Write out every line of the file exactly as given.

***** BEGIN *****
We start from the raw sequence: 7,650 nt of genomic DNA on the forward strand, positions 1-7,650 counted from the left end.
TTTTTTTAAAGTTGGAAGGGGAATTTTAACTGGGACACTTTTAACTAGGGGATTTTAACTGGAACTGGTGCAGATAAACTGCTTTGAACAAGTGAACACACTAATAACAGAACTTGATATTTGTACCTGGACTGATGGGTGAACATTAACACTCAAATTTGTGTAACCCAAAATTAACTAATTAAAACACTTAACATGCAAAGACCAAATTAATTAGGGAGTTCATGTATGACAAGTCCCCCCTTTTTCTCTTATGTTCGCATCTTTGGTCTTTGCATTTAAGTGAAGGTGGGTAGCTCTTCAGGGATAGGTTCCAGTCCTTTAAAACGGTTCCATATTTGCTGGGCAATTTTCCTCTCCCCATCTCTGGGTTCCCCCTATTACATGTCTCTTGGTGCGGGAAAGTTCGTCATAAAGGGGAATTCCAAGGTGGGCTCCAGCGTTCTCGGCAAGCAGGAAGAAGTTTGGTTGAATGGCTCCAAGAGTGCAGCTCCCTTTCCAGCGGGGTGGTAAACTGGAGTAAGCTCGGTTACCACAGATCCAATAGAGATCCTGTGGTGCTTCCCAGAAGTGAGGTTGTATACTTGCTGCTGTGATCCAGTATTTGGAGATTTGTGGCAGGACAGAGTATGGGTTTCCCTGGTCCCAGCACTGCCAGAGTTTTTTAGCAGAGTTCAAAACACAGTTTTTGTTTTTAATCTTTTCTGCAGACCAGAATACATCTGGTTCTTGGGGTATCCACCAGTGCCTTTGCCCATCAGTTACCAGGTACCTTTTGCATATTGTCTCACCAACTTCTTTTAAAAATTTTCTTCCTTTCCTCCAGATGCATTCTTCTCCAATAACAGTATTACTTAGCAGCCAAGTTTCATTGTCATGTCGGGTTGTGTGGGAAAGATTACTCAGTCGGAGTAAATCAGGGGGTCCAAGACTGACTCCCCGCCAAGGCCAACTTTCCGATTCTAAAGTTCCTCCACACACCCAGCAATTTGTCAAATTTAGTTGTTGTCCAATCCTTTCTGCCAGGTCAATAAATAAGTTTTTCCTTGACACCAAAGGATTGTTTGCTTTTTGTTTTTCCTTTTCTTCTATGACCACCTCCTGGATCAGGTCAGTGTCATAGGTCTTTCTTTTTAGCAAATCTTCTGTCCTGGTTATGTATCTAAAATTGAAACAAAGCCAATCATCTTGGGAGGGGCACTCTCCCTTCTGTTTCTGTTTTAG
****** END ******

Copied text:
We start from the raw sequence: 7,650 nt of genomic DNA on the forward strand, positions 1-7,650 counted from the left end.
TTTTTTTAAAGTTGGAAGGGGAATTTTAACTGGGACACTTTTAACTAGGGGATTTTAACTGGAACTGGTGCAGATAAACTGCTTTGAACAAGTGAACACACTAATAACAGAACTTGATATTTGTACCTGGACTGATGGGTGAACATTAACACTCAAATTTGTGTAACCCAAAATTAACTAATTAAAACACTTAACATGCAAAGACCAAATTAATTAGGGAGTTCATGTATGACAAGTCCCCCCTTTTTCTCTTATGTTCGCATCTTTGGTCTTTGCATTTAAGTGAAGGTGGGTAGCTCTTCAGGGATAGGTTCCAGTCCTTTAAAACGGTTCCATATTTGCTGGGCAATTTTCCTCTCCCCATCTCTGGGTTCCCCCTATTACATGTCTCTTGGTGCGGGAAAGTTCGTCATAAAGGGGAATTCCAAGGTGGGCTCCAGCGTTCTCGGCAAGCAGGAAGAAGTTTGGTTGAATGGCTCCAAGAGTGCAGCTCCCTTTCCAGCGGGGTGGTAAACTGGAGTAAGCTCGGTTACCACAGATCCAATAGAGATCCTGTGGTGCTTCCCAGAAGTGAGGTTGTATACTTGCTGCTGTGATCCAGTATTTGGAGATTTGTGGCAGGACAGAGTATGGGTTTCCCTGGTCCCAGCACTGCCAGAGTTTTTTAGCAGAGTTCAAAACACAGTTTTTGTTTTTAATCTTTTCTGCAGACCAGAATACATCTGGTTCTTGGGGTATCCACCAGTGCCTTTGCCCATCAGTTACCAGGTACCTTTTGCATATTGTCTCACCAACTTCTTTTAAAAATTTTCTTCCTTTCCTCCAGATGCATTCTTCTCCAATAACAGTATTACTTAGCAGCCAAGTTTCATTGTCATGTCGGGTTGTGTGGGAAAGATTACTCAGTCGGAGTAAATCAGGGGGTCCAAGACTGACTCCCCGCCAAGGCCAACTTTCCGATTCTAAAGTTCCTCCACACACCCAGCAATTTGTCAAATTTAGTTGTTGTCCAATCCTTTCTGCCAGGTCAATAAATAAGTTTTTCCTTGACACCAAAGGATTGTTTGCTTTTTGTTTTTCCTTTTCTTCTATGACCACCTCCTGGATCAGGTCAGTGTCATAGGTCTTTCTTTTTAGCAAATCTTCTGTCCTGGTTATGTATCTAAAATTGAAACAAAGCCAATCATCTTGGGAGGGGCACTCTCCCTTCTGTTTCTGTTTTAG